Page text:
Luc Coene, an executive at the European Central Bank, warned that Greece will need additional help to balance its budget, Reuters reports. Coene, the governor of Belgium’s central bank, was optimistic that the future of the eurozone was no longer in question, claiming that the worst of the crisis is in the past.
However, he highlighted Greece’s need for between 10 and 11 billion euros to balance its budget in the second half of 2014 as evidence comes to light that now was not the time for inaction. Especially concerning in Coene’s radio interview was his referral to a potential fourth Greek bailout, saying that, “We will need to make further efforts, certainly once, perhaps twice more. We will see how the situation develops.”
Although Greece would not need the first new batch of money for over another year, action on the legal side must begin far earlier, especially if the International Monetary Fund is involved, Reuters reports. Since the IMF requires backing of the funding a full year in advance to become involved in the bailout process, the eurozone will have to make a decision on the matter by this November. The timeline was accelerated from initial estimates when some European banks refused to delay repayment of Greek government bonds.
Reuters also covered a preliminary statement of Greece’s finances for the year 2013 that was delivered to the public yesterday. In the statement, Greece claims to have a budget surplus of 2.92 billion euros — a distinct increase from the previously projected 2.5 billion euro figure — when debt repayment is not factored into the picture.
If the numbers hold up, this would mean that the country would meet an important benchmark for eligibility for future bailout money. However, some experts have expressed concern that the country uses a cash basis rather than an accrual basis for its accounting, further citing funds returned by banks to the Greek government and cuts to investment and tax refunds as signs that the economy is not as healthy as it seems to be.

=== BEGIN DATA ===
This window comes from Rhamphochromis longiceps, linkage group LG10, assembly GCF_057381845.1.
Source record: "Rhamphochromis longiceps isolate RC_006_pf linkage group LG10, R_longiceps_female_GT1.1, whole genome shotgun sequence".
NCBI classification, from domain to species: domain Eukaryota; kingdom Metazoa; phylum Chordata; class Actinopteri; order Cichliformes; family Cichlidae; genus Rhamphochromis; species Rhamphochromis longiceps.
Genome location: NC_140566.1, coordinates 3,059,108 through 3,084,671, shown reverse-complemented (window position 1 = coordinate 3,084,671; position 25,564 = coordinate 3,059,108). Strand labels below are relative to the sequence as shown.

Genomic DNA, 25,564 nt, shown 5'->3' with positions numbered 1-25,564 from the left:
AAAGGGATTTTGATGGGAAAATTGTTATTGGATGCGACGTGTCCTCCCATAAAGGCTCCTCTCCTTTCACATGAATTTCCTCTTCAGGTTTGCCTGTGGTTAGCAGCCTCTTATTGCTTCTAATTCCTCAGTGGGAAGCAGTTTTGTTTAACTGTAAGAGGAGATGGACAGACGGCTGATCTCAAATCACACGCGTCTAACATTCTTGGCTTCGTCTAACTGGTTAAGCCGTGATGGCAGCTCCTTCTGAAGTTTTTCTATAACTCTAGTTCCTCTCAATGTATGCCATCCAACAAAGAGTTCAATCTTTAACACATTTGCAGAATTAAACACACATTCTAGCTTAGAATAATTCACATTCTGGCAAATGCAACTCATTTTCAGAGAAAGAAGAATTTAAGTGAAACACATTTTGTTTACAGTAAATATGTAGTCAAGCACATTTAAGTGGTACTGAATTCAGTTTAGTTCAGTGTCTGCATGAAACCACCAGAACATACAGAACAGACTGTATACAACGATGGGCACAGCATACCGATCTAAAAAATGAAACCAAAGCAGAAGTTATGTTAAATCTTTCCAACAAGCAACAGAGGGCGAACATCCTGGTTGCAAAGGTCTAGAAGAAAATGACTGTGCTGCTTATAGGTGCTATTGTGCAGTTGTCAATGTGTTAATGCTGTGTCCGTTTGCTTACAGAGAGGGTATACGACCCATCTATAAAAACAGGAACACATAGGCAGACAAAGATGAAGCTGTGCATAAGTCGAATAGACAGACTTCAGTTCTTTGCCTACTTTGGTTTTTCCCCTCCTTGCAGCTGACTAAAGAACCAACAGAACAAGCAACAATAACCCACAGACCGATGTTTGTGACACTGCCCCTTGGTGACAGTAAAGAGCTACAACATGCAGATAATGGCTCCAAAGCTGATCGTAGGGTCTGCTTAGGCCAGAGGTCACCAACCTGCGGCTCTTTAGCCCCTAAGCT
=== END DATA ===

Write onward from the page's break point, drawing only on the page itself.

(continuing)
Budget aside, Greece still faces a number of problems that need to be sorted out before the economy will fully turn around. A lack of capital and credit in the country makes it difficult for small businesses, while high unemployment, especially for the country’s youth, remains a perpetual plague.
A bright spot for the Mediterranean nation may come from the tourism industry, which posted positive projections for the summer of 2013. The Greek issue still remains contentious in Germany where elections are slated to be held later this month.
With many Germans concerned that money is leaving their country and flowing south as part of bailout programs, many German politicians have taken harsher stances towards Greece during the election season. However, it remains to be seen whether Europe’s strongest economy will bail on Greece or whether they will consent to be part of another bailout — or two.
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